16 November 2016

What Happened To Manny Machado In The Second Half?

Manny Machado is the best player the Orioles have had in quite some time. He's so good that not only has he been able to improve some part of his game each season, but he's young enough at 24 to leave you wanting, and even expecting, more. That'll stop at some point, but we're not there yet.

Despite knee injuries that ended his 2013 and 2014 seasons, Machado was still able to increase his production at the plate in each of his first four major league seasons:

2012: 97 wRC+
2013: 102 wRC+
2014: 111 wRC+
2015: 134 wRC+

In 2016, Machado was well on his way to increasing his offensive production for the fifth straight year. In the first half of the season, he posted a wRC+ of 147 and was tied for fourth in position player wins above replacement with Jose Altuve (4.3).

But Machado fell off in the season's second half. He posted a 108 wRC+ in that span, which isn't terrible, but not what's expected of someone with Machado's talent. And although he wasn't alone in his second-half struggles (and many teammates performed far worse), his dip in production did drop his overall wRC+ to 129 and ended his extended stretch of improvement

So what happened? First, he didn't walk as much in the second half. Last year, Machado walked nearly 10% of the time. That was far and away the best of his career, and it also coincided with him transforming into a power hitter. His 35 home runs in 2015 were 23 more than the previous year. But in the first half of 2016, he walked 8% of the time, and that dropped to 5.6% in the second half. That's also factoring in nine intentional walks in 2016. In 2014 and 2015 combined, Machado was intentionally walked four times.

Machado also wasn't nearly as fortunate on batted balls in play in the second half. After posting a BABIP of .346 in the first half, that mark plummeted to .268 in the second half. He ended the year with a .309 BABIP, which is nearly identical to his career BABIP of .310.

Let's get back to plate discipline. Oddly enough, while Machado walked less, his strikeout percentage was nearly identical: 17.3% in the first half; 17.2% in the second half. Diving into some Brooks Baseball data, Machado actually swung less in the second half. He offered at about the same number of hard pitches (about 50%), but he swung about 3% and 4% less, respectively, against breaking and off-speed pitches. His whiff percentages were about the same for hard and breaking pitches, but he cut them almost in half against off-speed pitches.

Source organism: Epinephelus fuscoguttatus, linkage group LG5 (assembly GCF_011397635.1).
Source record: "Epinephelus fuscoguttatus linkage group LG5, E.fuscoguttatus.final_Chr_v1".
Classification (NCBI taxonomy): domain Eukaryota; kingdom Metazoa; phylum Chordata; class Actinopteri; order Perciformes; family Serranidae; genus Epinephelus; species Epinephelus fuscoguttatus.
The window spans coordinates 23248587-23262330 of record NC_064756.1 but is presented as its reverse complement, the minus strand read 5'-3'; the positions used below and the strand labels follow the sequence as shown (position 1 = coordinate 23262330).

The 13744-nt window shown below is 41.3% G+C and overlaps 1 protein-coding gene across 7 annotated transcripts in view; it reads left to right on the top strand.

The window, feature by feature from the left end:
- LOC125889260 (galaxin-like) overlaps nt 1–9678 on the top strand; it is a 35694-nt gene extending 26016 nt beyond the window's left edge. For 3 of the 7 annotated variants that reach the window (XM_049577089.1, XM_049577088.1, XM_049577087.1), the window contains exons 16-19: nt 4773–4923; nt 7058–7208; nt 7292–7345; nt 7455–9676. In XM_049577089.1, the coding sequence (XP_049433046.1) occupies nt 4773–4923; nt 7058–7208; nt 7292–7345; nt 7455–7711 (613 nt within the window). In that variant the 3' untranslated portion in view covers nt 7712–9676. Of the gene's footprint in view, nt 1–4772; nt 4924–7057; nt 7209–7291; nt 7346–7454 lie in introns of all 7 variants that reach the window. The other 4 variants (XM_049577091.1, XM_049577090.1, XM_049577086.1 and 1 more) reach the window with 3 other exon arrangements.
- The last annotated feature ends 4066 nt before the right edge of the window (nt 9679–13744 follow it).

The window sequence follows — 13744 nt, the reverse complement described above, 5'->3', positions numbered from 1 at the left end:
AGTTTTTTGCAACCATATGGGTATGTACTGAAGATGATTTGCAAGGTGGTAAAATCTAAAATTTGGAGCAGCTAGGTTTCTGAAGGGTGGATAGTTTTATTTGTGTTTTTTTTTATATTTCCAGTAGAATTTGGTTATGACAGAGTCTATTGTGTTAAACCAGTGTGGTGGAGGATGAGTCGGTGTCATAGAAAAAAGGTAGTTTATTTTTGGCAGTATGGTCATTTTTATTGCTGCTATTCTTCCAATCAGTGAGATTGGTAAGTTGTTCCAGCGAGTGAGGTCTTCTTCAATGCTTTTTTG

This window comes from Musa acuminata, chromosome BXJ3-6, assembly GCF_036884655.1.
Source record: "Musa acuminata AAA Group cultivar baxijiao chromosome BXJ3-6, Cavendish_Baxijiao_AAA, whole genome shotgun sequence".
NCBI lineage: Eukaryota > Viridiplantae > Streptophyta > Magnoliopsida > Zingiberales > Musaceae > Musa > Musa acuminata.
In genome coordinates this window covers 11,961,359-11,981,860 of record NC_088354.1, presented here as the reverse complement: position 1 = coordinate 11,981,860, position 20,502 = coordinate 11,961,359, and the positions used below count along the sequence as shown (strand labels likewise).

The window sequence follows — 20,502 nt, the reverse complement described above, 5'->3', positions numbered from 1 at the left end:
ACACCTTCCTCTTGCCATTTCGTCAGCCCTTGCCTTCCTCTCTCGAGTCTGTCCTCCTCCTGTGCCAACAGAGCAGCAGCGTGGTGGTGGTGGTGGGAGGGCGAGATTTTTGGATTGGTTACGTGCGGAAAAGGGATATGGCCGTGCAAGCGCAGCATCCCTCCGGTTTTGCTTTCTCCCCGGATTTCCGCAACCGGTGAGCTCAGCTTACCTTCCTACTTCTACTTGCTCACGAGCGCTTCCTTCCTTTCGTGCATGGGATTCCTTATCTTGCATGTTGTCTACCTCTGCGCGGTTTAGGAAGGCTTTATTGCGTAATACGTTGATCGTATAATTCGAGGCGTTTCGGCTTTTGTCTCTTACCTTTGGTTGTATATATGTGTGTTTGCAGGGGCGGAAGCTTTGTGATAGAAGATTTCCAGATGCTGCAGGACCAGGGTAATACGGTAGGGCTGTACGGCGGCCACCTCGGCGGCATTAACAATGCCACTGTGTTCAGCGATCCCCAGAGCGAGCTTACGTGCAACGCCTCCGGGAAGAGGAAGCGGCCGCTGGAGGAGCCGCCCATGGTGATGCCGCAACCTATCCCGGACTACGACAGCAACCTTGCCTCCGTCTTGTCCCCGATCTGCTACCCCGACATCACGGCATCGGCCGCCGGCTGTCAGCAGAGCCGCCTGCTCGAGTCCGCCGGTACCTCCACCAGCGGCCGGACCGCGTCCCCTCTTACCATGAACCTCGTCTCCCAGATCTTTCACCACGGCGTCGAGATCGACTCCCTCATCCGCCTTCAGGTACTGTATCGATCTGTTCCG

Overall, Machado's plate discipline numbers look more like his 2014 numbers than his 2015 ones. In 2014 and 2016, he swung about half the time. In 2015, that number was at 43%. That year, he also chased fewer pitches but still made better contact on the ones he offered at outside the zone (inside as well).

Weird things happen over entire seasons, let alone parts of a single season. I wouldn't say there's anything that's cause for concern. Posting a wRC+ around 130, when combined with the value that Machado's outstanding defense at third base provides, might not make you the best player in baseball. But it gets you extremely close to the top. Besides, Machado may indeed have the skills to climb that next step.


Diggz said...

I think the failure in other key parts of the lineup played a big role. Trumbo crumbled into a HR or bust hitter (busting far more often then he homered), Davis went into the abyss, and Jonathan Schoop slumped. The only consistent player on offense the 2nd half was Jones. Manny may have been pressing at the plate.

Matt Kremnitzer said...

The lineup really struggled in the second half, you're right. They may all have been pressing to some extent, and fatigue may have been a factor for a few players.

Jones, however, wasn't very good in the second half. He posted a wRC+ of just 85 in that half, which helped contribute to one of his worst offensive seasons in Baltimore. Only four O's posted a wRC+ over 100 in the second half: Alvarez, Bourn, Machado, and Kim. So while I singled Machado out in this post because he's the best player on the team, he was still one of the best. Guys like Jones, Schoop, and Davis really let the O's down in the second half.

Alan Lane said...

I think he, like the rest of the team, became home run happy. Trying too hard to hit it out, they declined in other ways. Manny needs to concentrate on being all-around good because the homers will come anyway.

tony2302 said...

one can only hope that this team can convince AJ to move to right field and the Orioles manage to get a decent Centerfielder. then maybe moving Kim to leadoff against right-handed pitching and Jones there against lefties. then hope that Davis is healthy AND starts using the whole field. take a freaking bunt once in a while, ANYTHING to ease the shift. those might be a start for higher OBP for the team. or I'm completely wrong. LOL.

Matt Kremnitzer said...

Adam Jones isn't moving to right field... yet, at least. I'm also not sure why he would still be considered any kind of leadoff option. He's not a high OBP hitter, and he hits worse against left-handed pitching (career 112 wRC+ vs. RHP vs. 95 wRC+ vs. LHP). He needs to hit lower in the order.

I'm far from the biggest Joey Rickard supporter, but based on how he hit lefties last season, I'd consider him a better option to hit leadoff against southpaws.